I’ve just touched down in London. The brunt embers and hues of summer have passed, and the city is now enveloped in an autumnal aura: the leaves are the colour of mahogany and the air is crisp and fresh. The day’s (alas) are shorter, and the nights longer.
I hate saying goodbye to summer, and often I’ll hold onto the nostalgic longings of the beating sun, warmer temperature and twilight evenings. Summer in London is effervescent and the infectious, it’s hard not to catch the bug as we all shake off our corporate shackles and adult demeanour and replace it with the fervent energy of our former sweet 16 years.
Europe, by comparison lives for summer. The beaches are invaded with tanned, toned and slender bodies, the physical manifestation of a long (workout) hard winter. The hair is lighter, and the wrinkles less noticeable as our skin soaks up the beating rays like the thirsty and dehydrated animal that we are.
In summer, the days seem endless and the possibilities for excitement and daring fun are endorsed.
This summer, I found myself once again enjoying the Italian season. Last year it was Sicily and Cinque Terre, and this year I journeyed to Sardinia – the haven for all (rich) Italians.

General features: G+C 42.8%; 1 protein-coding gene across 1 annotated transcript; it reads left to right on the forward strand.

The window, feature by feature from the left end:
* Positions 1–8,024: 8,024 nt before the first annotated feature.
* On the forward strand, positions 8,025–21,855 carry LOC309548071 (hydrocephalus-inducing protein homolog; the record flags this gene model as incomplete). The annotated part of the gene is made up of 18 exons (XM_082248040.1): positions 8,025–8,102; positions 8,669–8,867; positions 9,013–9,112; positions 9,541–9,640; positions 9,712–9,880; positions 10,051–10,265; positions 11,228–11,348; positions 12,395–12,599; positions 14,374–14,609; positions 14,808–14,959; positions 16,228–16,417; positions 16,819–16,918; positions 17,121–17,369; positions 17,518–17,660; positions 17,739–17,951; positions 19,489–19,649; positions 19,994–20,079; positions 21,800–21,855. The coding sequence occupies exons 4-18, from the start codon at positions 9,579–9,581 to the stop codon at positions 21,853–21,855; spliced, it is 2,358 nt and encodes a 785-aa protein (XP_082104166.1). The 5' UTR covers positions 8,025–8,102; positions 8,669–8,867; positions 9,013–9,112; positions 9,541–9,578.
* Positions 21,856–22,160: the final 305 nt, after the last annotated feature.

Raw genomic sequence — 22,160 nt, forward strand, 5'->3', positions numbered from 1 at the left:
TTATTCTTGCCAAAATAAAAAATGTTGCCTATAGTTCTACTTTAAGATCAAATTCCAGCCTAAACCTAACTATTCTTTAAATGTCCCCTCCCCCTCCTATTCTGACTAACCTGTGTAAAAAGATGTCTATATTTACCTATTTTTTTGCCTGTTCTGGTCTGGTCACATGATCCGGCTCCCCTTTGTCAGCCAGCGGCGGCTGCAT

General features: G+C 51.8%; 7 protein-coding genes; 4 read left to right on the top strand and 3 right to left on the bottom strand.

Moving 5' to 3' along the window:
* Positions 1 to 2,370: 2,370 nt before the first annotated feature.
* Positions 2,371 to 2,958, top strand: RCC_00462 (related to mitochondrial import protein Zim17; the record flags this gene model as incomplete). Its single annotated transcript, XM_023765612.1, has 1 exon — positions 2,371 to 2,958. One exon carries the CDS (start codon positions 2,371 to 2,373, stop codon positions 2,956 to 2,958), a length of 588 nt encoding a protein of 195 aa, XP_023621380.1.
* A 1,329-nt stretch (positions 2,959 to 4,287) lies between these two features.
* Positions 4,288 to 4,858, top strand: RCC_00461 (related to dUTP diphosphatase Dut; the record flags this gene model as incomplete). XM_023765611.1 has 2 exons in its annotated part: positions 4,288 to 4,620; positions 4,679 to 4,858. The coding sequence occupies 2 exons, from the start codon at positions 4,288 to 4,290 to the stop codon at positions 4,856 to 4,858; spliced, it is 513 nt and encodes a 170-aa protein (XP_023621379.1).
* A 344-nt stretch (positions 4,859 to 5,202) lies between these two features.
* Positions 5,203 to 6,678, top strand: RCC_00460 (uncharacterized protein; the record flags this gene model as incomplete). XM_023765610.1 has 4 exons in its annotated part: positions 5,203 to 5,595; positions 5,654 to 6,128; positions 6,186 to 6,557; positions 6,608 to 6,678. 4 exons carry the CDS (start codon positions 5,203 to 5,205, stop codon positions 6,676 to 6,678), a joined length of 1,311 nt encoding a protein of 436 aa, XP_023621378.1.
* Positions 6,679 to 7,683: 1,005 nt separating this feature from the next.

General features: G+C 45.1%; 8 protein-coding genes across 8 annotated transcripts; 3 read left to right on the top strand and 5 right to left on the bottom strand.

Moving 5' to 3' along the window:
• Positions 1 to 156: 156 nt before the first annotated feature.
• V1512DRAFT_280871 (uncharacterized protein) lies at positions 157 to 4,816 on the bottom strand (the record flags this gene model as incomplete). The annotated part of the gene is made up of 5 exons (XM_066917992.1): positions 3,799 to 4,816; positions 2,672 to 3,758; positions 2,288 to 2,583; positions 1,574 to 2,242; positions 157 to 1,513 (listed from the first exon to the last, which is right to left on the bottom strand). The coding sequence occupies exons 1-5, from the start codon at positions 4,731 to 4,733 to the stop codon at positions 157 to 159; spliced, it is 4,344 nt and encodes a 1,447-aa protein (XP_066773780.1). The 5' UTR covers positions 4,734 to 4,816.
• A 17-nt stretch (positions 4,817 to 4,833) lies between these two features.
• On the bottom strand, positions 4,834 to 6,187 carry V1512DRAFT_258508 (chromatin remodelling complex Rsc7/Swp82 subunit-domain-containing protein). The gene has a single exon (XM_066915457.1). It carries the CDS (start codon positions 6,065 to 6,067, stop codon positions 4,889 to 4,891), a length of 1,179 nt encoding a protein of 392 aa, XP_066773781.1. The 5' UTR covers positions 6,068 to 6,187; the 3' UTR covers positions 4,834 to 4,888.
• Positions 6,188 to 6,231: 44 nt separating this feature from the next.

We were out of pocket in comparison to our fellow sun-adoring comrades, but we made the most of our days. The sea was our constant companion and we slowly became ingrained within the tapestry of the Costa Smeralda region.
If you want the real Italian summer, ensure you flock to the sea. The Mediterranean it the Italian’s best friend during the scorching summer, and it’s within these shores that you’ll find the true meaning of the la bella vita.
On that note, here’s my top 3:
It’s the haven for rich Northern Italians, and you’ll find a totally different clientele than that of its neighbouring islands. But apart from the flurry of people, it’s also an exceptionally beautiful place. It’s not mass produced as a tourism hotspot, and therefore it hasn’t lot it’s bucolic or provincial charm. In fact, it wasn’t until the 1960s before Sardegna actually became a place to visit and set up your summer abode.
True Italy can only really be found within the backstreets of Sicily. Transport yourself 300 years back and be enthralled traditional methods and lifestyle of the Sicilian people. It’s a harsh and barren landscape, dry and desolate in parts but unmistakably beautiful. However, the hangover of a former violent community still lingers in the air, and there is a dark undercurrent present. Everyone should visit Sicily, it’s the core of Italy.
It took me by surprise how beautiful Cinque Terre was. Liguria is unique: the cliff straddles the Mediterranean sea and therefore the beaches are small and hidden coves. Cinque Terre was and is a seaside port town. Fishing continues to be their main currency, well, that and tourism. But don’t be put off of the throngs of tourists that visit this UNESCO site – it truly is remarkable.